“When I let go of what I am, I become what I might be.” – Lao Tzu
Theologians the world over may dispute what I am about to say – but that just makes it all the more interesting, doesn’t it?
In the Judeo-Christian tradition, the first commandment is, “Love your God with all your heart and with all your soul and with all your mind.”
The second commandment is, “Love your neighbor as yourself.” It’s this second commandment that I want to spend a little time talking about with you.
If the second commandment is to love your neighbor as yourself, then I would submit to you that if you ain’t doin’ a good job lovin’ on yourself there ain’t no way you’re doin’ a good job lovin’ on others. Let me explain.
Are you loving yourself?
I’m a big fan of the Chicken Soup for the Soul series. But a story I read from one of the earliest books almost ruined me. As I recall, it was about an athlete whose life motto was, “I Am Third.” He went on to explain that God came first in his life, then others, and finally himself. Being young and naïve I decided that this was a motto I, too, should adopt.
Now that I’m older and wiser I can assure you that this is ABSOLUTELY NOT the way for Women of AWE to live. It is in fact the quickest way to ensure you end up burnt out, angry, and resentful.
You see I was raised to be a good girl. Do what you’re told. Clean up your messes. Don’t color outside the lines. And by all means, take care of those in need!
I developed a “Savior of the World Complex.”
So like any good little girl I developed what I call a “Savior of the World Complex”. I grew up believing that if I didn’t take care of it, who would? If I didn’t “fix” people they might continue to live their lives in utter hell. If I didn’t discover the cure for cancer, end world hunger, and lead the world to peace once and for all – then surely no one else could possibly play a part in this and do it as well as I could.
As I look back now, I visualize myself carrying a backpack. Anytime I came across someone in need I would ask if I could carry a bit of their burden. Most were happy to hand it over, so I put it in my backpack and carried on.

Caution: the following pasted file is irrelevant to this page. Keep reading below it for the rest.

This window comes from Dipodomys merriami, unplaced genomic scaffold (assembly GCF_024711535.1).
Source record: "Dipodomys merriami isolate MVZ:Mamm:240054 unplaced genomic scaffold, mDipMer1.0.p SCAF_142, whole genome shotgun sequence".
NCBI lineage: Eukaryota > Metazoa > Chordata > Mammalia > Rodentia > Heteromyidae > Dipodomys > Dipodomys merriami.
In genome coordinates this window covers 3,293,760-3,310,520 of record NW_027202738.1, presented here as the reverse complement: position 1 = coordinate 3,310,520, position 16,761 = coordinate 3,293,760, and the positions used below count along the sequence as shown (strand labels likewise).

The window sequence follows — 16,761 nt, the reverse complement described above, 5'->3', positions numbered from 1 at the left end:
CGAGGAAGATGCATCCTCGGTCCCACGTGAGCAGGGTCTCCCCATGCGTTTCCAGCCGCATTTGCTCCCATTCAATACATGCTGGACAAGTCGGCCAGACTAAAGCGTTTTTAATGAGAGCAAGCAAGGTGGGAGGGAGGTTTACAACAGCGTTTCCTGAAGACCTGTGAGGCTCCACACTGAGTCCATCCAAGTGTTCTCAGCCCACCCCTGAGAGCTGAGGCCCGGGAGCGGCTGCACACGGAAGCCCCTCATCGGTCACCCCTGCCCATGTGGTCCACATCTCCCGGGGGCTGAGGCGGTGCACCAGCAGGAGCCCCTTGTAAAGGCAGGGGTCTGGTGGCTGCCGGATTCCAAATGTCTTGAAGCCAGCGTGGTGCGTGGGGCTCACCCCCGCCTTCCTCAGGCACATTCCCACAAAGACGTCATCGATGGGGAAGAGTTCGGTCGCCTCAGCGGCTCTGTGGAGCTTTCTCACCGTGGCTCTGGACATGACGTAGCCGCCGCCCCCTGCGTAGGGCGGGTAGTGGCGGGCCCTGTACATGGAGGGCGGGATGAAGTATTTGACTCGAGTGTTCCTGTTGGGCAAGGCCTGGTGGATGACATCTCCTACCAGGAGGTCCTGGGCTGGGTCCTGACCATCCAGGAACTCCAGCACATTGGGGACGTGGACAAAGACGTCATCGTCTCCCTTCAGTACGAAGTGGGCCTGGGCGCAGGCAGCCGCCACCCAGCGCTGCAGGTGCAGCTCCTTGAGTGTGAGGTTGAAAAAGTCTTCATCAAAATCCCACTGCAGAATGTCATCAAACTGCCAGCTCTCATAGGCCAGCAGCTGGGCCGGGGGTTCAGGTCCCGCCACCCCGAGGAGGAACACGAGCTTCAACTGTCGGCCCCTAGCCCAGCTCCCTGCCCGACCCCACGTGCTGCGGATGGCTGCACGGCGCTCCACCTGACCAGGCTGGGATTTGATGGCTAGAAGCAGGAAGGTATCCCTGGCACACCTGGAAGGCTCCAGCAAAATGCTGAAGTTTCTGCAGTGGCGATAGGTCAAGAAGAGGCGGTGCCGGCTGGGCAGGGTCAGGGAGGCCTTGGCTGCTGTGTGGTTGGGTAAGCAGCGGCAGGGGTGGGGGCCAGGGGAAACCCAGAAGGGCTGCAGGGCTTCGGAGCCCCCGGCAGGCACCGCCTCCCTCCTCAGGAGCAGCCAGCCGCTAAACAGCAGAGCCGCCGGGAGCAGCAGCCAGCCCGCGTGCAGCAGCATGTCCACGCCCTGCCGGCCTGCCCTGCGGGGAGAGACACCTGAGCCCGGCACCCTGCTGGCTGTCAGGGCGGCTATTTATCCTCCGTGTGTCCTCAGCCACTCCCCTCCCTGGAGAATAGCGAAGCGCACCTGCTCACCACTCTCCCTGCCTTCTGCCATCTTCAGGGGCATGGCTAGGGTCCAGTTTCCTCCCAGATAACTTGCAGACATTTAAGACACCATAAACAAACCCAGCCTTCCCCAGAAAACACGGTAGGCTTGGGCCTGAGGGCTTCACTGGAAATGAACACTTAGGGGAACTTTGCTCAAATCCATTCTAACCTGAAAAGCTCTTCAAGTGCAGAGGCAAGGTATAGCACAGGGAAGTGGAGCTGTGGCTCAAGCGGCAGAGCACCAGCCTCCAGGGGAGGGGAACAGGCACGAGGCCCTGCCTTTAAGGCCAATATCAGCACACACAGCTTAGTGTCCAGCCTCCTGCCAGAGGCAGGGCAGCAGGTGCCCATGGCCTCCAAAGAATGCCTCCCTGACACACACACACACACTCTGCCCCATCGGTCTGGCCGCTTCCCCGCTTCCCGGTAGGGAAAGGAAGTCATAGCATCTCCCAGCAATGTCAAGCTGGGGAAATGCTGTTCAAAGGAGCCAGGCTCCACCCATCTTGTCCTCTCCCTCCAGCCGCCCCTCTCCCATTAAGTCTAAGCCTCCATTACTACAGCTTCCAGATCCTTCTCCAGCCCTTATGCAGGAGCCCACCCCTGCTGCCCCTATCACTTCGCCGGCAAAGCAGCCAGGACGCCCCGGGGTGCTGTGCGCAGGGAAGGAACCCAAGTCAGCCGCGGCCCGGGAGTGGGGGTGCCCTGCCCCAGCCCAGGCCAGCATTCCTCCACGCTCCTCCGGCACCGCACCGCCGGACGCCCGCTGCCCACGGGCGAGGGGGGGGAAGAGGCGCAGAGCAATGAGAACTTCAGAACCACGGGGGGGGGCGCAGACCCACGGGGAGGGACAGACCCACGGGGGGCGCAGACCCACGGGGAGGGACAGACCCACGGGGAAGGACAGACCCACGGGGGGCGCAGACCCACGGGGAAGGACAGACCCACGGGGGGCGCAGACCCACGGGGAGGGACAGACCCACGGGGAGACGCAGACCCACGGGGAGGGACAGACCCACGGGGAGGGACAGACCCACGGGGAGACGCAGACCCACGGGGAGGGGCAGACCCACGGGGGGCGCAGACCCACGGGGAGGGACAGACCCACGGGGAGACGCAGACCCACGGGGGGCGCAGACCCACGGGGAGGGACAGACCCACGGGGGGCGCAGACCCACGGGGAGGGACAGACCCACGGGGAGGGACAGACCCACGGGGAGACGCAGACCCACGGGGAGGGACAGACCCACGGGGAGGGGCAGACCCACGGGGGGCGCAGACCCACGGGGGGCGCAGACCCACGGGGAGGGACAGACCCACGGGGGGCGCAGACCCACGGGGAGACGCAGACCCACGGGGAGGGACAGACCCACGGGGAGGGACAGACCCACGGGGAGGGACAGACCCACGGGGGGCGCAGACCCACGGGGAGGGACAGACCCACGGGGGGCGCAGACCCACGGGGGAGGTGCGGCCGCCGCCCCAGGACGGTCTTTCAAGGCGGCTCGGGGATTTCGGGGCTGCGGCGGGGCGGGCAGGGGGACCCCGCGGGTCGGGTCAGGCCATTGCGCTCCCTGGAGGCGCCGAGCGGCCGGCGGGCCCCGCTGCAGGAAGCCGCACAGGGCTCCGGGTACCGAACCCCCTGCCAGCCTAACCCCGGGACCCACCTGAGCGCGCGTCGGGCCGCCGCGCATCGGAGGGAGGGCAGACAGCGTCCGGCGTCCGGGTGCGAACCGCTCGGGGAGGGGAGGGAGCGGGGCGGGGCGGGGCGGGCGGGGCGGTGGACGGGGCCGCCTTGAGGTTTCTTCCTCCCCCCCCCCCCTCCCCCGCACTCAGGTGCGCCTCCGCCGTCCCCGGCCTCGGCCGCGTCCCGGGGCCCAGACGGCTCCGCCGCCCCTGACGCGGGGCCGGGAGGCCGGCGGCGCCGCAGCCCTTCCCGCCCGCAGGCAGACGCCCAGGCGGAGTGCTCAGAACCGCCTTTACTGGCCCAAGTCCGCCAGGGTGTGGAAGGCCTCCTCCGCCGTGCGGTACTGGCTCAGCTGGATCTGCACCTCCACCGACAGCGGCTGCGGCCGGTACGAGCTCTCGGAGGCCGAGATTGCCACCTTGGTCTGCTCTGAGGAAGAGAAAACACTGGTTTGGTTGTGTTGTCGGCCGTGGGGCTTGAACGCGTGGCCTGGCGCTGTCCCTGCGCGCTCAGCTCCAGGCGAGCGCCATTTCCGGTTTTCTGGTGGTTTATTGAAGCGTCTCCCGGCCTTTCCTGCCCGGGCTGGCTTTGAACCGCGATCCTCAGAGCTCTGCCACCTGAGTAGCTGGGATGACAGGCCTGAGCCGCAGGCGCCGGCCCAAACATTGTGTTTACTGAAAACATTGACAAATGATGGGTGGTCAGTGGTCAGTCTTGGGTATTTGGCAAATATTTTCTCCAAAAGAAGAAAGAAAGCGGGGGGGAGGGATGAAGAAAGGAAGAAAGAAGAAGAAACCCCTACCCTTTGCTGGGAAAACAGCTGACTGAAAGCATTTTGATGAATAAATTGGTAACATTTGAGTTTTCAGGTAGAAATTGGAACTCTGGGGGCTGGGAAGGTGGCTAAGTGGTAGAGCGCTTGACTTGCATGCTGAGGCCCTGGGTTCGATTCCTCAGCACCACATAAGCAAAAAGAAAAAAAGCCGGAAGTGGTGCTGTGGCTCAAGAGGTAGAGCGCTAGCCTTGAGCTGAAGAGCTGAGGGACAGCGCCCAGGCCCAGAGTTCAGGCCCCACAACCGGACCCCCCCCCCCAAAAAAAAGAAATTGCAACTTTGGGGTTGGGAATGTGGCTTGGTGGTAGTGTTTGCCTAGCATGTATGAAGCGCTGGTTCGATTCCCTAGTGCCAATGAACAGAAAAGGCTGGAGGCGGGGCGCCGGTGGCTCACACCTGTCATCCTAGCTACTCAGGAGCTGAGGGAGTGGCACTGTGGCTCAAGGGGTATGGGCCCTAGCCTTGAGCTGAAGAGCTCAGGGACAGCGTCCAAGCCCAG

As you can imagine, the backpack became heavier and heavier over time. I began to experience chronic neck and shoulder pain. This lasted for years until I finally got sick and tired of the pain and was determined to find a way to relieve it.
This led me on a journey to discover the link between our emotions and our physical well-being. I began seeing a physician specializing in integrative medicine who suggested I work through a book by Dr. Howard Schubiner called, Unlearn Your Pain.
Unsent letters set me free!
One of the most healing practices was the encouragement to write “unsent” letters to people in your life – whether alive or dead. The theory was that our physical pain can be caused by unexpressed rage and that by writing about it we can release it.
I was skeptical because I didn’t feel any rage. Maybe a little anger here and there, but good girls don’t feel rage!
So I began writing. And lo and behold the rage just spilled onto the page as if I was vomiting up years of emotion held captive. I was amazed! Who knew??
Good girls don’t feel rage!
And there wasn’t just rage. There was grief, and guilt, and fear in there as well. All just stuck inside waiting to be released so that I could be set free.
Once the emotional and physical turmoil began to subside I could begin to see things from a newer, healthier perspective. I realized that by putting everyone and everything before myself I was worn out, angry, and lost. I couldn’t even remember who I was. Who was I before I gave it all away?
In Gift of the Redbird Paula D’Arcy says this, “…I see how prone I am to run headlong into people’s needs. But by living in this way, I give away pieces of my life. Important pieces. Pieces of my energy, my time, my strength. On the basis of assumptions (This must be right) as opposed to intentions (I choose to go this way), I have given over ownership of me. Willingness to help is healthy, but a need to help is not.”
You can’t give if you’re empty inside.
It’s not that you stop helping others or sharing yourself with the world. It’s the realization that to do this most effectively we must care for ourselves first. You can’t give from an empty well.
Not only was I hurting myself by putting everyone’s needs before my own, but by playing “Savior” I actually dis-empowered people by teaching them to rely on me rather than themselves and God.
You must find the healthy balance between giving and receiving and recognize that sometimes the best gift is to show someone just how powerful they are.
Here’s what self-care looks like to me…
- Taking time for my spiritual practices
- Working through difficult emotions
- Sleeping well
- Eating healthy
- Exercising in ways that I love
- Taking baths
- Learning how to say “no” without feeling guilty
- Staying away from toxic people and situations
- Laughing more
- Pursuing my calling
- Having fun!
If you’re like I was, always putting others first, I urge you to consider a new way of living.
Women of AWE need to be healthy and whole in order to empower women and children around the world.
What does self-care look like to you? Share with me on Facebook.
Giving you permission to take care of you,